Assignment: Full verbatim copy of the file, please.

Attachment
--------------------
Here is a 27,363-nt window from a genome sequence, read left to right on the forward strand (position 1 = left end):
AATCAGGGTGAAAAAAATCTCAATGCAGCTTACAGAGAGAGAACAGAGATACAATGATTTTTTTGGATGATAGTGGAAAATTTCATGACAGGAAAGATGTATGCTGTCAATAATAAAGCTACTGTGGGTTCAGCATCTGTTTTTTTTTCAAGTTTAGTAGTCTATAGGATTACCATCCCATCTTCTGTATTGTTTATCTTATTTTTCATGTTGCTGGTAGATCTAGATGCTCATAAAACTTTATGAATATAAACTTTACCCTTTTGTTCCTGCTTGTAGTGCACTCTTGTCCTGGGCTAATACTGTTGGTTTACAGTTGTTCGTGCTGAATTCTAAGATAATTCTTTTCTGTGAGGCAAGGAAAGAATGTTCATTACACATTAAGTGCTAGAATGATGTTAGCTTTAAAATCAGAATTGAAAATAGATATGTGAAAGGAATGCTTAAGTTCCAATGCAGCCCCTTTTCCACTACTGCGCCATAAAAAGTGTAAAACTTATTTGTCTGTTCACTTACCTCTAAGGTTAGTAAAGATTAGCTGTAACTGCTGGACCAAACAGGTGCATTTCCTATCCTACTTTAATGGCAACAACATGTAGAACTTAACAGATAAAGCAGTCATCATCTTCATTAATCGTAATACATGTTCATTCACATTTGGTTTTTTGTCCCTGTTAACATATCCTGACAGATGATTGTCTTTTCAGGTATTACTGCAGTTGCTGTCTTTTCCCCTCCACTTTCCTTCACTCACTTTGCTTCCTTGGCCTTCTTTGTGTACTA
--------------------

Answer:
Here is a 27,363-nt window from a genome sequence, read left to right on the forward strand (position 1 = left end):
AATCAGGGTGAAAAAAATCTCAATGCAGCTTACAGAGAGAGAACAGAGATACAATGATTTTTTTGGATGATAGTGGAAAATTTCATGACAGGAAAGATGTATGCTGTCAATAATAAAGCTACTGTGGGTTCAGCATCTGTTTTTTTTTCAAGTTTAGTAGTCTATAGGATTACCATCCCATCTTCTGTATTGTTTATCTTATTTTTCATGTTGCTGGTAGATCTAGATGCTCATAAAACTTTATGAATATAAACTTTACCCTTTTGTTCCTGCTTGTAGTGCACTCTTGTCCTGGGCTAATACTGTTGGTTTACAGTTGTTCGTGCTGAATTCTAAGATAATTCTTTTCTGTGAGGCAAGGAAAGAATGTTCATTACACATTAAGTGCTAGAATGATGTTAGCTTTAAAATCAGAATTGAAAATAGATATGTGAAAGGAATGCTTAAGTTCCAATGCAGCCCCTTTTCCACTACTGCGCCATAAAAAGTGTAAAACTTATTTGTCTGTTCACTTACCTCTAAGGTTAGTAAAGATTAGCTGTAACTGCTGGACCAAACAGGTGCATTTCCTATCCTACTTTAATGGCAACAACATGTAGAACTTAACAGATAAAGCAGTCATCATCTTCATTAATCGTAATACATGTTCATTCACATTTGGTTTTTTGTCCCTGTTAACATATCCTGACAGATGATTGTCTTTTCAGGTATTACTGCAGTTGCTGTCTTTTCCCCTCCACTTTCCTTCACTCACTTTGCTTCCTTGGCCTTCTTTGTGTACTA